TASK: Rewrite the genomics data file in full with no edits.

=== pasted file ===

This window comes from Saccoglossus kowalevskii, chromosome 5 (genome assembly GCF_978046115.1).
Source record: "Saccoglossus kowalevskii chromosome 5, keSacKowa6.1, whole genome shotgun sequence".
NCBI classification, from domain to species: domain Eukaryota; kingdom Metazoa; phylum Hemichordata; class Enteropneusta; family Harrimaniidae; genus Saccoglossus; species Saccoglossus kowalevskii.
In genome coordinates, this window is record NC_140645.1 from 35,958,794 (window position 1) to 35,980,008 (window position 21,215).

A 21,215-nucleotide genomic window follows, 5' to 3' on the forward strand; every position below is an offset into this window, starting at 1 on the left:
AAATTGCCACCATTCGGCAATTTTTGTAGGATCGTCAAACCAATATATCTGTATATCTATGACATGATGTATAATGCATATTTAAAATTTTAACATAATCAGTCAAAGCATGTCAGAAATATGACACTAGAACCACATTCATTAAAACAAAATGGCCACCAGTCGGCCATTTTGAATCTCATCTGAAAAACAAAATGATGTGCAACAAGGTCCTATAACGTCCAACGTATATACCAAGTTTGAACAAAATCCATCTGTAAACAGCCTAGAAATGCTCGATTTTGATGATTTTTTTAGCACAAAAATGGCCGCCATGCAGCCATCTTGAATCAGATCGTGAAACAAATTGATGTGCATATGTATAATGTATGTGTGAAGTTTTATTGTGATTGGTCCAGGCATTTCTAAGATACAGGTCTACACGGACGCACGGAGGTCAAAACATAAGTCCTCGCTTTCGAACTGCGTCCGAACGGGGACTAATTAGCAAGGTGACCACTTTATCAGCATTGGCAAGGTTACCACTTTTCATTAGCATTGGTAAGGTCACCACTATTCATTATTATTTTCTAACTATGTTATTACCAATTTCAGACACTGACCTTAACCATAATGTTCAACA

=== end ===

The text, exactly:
This window comes from Saccoglossus kowalevskii, chromosome 5 (genome assembly GCF_978046115.1).
Source record: "Saccoglossus kowalevskii chromosome 5, keSacKowa6.1, whole genome shotgun sequence".
NCBI classification, from domain to species: domain Eukaryota; kingdom Metazoa; phylum Hemichordata; class Enteropneusta; family Harrimaniidae; genus Saccoglossus; species Saccoglossus kowalevskii.
In genome coordinates, this window is record NC_140645.1 from 35,958,794 (window position 1) to 35,980,008 (window position 21,215).

A 21,215-nucleotide genomic window follows, 5' to 3' on the forward strand; every position below is an offset into this window, starting at 1 on the left:
AAATTGCCACCATTCGGCAATTTTTGTAGGATCGTCAAACCAATATATCTGTATATCTATGACATGATGTATAATGCATATTTAAAATTTTAACATAATCAGTCAAAGCATGTCAGAAATATGACACTAGAACCACATTCATTAAAACAAAATGGCCACCAGTCGGCCATTTTGAATCTCATCTGAAAAACAAAATGATGTGCAACAAGGTCCTATAACGTCCAACGTATATACCAAGTTTGAACAAAATCCATCTGTAAACAGCCTAGAAATGCTCGATTTTGATGATTTTTTTAGCACAAAAATGGCCGCCATGCAGCCATCTTGAATCAGATCGTGAAACAAATTGATGTGCATATGTATAATGTATGTGTGAAGTTTTATTGTGATTGGTCCAGGCATTTCTAAGATACAGGTCTACACGGACGCACGGAGGTCAAAACATAAGTCCTCGCTTTCGAACTGCGTCCGAACGGGGACTAATTAGCAAGGTGACCACTTTATCAGCATTGGCAAGGTTACCACTTTTCATTAGCATTGGTAAGGTCACCACTATTCATTATTATTTTCTAACTATGTTATTACCAATTTCAGACACTGACCTTAACCATAATGTTCAACA